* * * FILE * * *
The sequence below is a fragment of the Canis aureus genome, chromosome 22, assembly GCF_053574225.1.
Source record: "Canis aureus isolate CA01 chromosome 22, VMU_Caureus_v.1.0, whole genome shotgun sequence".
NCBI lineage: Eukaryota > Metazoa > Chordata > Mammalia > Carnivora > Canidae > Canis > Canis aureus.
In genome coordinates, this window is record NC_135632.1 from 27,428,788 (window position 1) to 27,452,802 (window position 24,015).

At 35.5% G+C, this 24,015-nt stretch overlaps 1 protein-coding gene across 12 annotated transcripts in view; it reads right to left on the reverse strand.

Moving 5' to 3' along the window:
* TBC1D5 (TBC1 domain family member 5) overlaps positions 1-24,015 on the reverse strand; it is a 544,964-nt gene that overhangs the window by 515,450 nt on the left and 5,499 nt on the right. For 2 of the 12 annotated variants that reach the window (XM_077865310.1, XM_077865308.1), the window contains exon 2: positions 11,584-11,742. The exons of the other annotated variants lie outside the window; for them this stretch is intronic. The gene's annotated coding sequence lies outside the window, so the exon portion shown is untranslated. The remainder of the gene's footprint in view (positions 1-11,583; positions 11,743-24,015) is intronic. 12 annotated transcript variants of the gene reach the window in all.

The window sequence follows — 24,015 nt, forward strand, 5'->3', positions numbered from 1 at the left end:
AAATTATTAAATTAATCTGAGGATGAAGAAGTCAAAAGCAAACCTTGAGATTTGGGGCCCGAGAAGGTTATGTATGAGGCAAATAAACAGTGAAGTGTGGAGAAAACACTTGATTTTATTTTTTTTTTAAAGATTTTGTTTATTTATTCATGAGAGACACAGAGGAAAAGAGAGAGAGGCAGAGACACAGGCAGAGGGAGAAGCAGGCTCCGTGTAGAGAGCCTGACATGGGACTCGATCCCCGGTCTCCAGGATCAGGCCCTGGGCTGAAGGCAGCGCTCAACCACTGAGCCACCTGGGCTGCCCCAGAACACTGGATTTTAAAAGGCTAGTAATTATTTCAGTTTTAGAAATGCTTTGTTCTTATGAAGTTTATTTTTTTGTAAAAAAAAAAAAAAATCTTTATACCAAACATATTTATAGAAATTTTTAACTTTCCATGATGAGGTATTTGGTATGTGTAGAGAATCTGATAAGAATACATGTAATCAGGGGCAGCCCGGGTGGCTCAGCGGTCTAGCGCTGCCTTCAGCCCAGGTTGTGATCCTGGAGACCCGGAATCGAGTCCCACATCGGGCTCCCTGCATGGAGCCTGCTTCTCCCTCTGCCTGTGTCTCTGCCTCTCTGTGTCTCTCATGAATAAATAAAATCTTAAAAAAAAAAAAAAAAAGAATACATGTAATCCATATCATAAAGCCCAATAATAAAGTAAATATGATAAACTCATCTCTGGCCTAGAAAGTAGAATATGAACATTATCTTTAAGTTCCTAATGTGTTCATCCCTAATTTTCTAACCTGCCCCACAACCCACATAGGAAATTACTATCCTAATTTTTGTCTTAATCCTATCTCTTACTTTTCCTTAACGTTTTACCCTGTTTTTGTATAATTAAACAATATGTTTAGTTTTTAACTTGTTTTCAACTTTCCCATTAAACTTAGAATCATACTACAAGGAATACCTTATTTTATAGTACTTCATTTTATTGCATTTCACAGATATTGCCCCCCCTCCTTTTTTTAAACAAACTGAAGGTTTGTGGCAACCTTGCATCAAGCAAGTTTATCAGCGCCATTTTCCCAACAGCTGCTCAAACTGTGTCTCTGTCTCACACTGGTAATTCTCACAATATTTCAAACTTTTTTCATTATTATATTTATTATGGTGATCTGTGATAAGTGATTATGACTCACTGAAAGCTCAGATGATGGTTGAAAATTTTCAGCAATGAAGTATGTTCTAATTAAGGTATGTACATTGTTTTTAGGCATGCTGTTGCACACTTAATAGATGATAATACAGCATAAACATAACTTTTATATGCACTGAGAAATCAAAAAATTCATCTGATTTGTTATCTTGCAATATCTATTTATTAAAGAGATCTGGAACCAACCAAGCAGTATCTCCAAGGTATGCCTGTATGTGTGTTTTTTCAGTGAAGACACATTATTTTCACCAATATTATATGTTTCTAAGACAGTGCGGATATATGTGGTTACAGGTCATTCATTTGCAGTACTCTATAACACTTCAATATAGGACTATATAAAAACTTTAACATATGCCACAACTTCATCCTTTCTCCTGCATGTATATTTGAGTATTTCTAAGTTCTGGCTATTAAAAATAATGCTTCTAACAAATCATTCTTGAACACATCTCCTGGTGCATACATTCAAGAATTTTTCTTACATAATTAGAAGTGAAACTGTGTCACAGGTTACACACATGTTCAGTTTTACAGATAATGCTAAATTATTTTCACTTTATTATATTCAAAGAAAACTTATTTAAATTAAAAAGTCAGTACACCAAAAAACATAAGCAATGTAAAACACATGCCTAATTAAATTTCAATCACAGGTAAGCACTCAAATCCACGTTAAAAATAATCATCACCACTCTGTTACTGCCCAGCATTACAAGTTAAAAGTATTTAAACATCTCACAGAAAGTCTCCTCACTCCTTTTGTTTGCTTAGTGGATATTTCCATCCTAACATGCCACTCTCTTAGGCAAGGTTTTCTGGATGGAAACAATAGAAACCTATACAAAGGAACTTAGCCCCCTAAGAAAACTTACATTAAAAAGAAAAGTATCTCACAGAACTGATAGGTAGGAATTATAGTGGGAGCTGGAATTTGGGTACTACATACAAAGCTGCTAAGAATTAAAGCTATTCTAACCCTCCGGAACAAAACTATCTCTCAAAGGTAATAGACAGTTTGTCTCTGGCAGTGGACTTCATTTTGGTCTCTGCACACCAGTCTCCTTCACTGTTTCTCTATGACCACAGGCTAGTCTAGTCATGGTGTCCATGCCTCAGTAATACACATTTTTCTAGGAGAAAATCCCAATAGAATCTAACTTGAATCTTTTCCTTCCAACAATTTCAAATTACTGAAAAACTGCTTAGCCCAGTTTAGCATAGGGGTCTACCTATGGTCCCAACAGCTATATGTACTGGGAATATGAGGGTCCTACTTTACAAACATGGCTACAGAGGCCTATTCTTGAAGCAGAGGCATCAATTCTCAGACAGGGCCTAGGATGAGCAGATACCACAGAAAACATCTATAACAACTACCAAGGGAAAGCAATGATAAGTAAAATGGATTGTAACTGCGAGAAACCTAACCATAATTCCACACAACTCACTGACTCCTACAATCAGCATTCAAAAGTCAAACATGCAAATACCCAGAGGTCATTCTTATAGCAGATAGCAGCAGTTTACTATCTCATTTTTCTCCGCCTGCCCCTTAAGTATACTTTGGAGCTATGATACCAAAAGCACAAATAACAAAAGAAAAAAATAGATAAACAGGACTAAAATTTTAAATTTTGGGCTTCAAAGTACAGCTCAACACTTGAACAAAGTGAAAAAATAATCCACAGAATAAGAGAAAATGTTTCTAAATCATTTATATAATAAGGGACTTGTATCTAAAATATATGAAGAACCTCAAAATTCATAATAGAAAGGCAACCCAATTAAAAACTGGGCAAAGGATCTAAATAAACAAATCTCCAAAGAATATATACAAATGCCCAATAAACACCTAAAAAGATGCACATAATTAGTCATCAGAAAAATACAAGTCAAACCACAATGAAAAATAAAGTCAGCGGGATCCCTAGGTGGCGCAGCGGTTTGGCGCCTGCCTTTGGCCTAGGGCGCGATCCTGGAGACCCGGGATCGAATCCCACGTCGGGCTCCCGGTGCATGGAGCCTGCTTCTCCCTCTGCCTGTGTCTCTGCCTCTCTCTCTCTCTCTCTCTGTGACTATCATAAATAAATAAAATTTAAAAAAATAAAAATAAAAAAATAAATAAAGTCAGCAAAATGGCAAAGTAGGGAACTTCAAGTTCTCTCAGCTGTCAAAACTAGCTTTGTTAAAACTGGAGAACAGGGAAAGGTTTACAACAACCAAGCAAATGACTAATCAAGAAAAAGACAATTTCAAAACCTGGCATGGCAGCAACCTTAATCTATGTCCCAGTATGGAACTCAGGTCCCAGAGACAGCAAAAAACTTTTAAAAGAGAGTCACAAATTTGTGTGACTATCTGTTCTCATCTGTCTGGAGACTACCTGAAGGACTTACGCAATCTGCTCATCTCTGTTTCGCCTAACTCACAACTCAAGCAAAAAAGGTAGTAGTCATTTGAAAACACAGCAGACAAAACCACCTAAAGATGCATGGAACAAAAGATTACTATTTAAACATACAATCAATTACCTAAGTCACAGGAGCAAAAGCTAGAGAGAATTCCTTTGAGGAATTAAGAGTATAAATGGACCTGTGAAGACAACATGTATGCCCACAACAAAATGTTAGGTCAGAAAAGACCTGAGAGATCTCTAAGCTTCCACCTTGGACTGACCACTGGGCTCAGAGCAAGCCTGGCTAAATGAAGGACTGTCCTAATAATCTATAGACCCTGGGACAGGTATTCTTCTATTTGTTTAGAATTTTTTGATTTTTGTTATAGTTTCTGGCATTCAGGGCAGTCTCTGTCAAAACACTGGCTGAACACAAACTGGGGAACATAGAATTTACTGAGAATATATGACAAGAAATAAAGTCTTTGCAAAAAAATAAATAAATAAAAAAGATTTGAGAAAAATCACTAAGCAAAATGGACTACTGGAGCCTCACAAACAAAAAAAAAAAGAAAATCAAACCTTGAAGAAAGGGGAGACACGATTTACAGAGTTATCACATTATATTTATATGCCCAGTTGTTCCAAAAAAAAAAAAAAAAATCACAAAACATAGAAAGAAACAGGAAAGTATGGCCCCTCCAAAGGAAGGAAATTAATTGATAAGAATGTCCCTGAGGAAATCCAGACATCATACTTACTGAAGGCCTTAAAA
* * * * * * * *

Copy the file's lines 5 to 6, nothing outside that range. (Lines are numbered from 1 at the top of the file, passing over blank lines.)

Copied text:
At 35.5% G+C, this 24,015-nt stretch overlaps 1 protein-coding gene across 12 annotated transcripts in view; it reads right to left on the reverse strand.

Moving 5' to 3' along the window: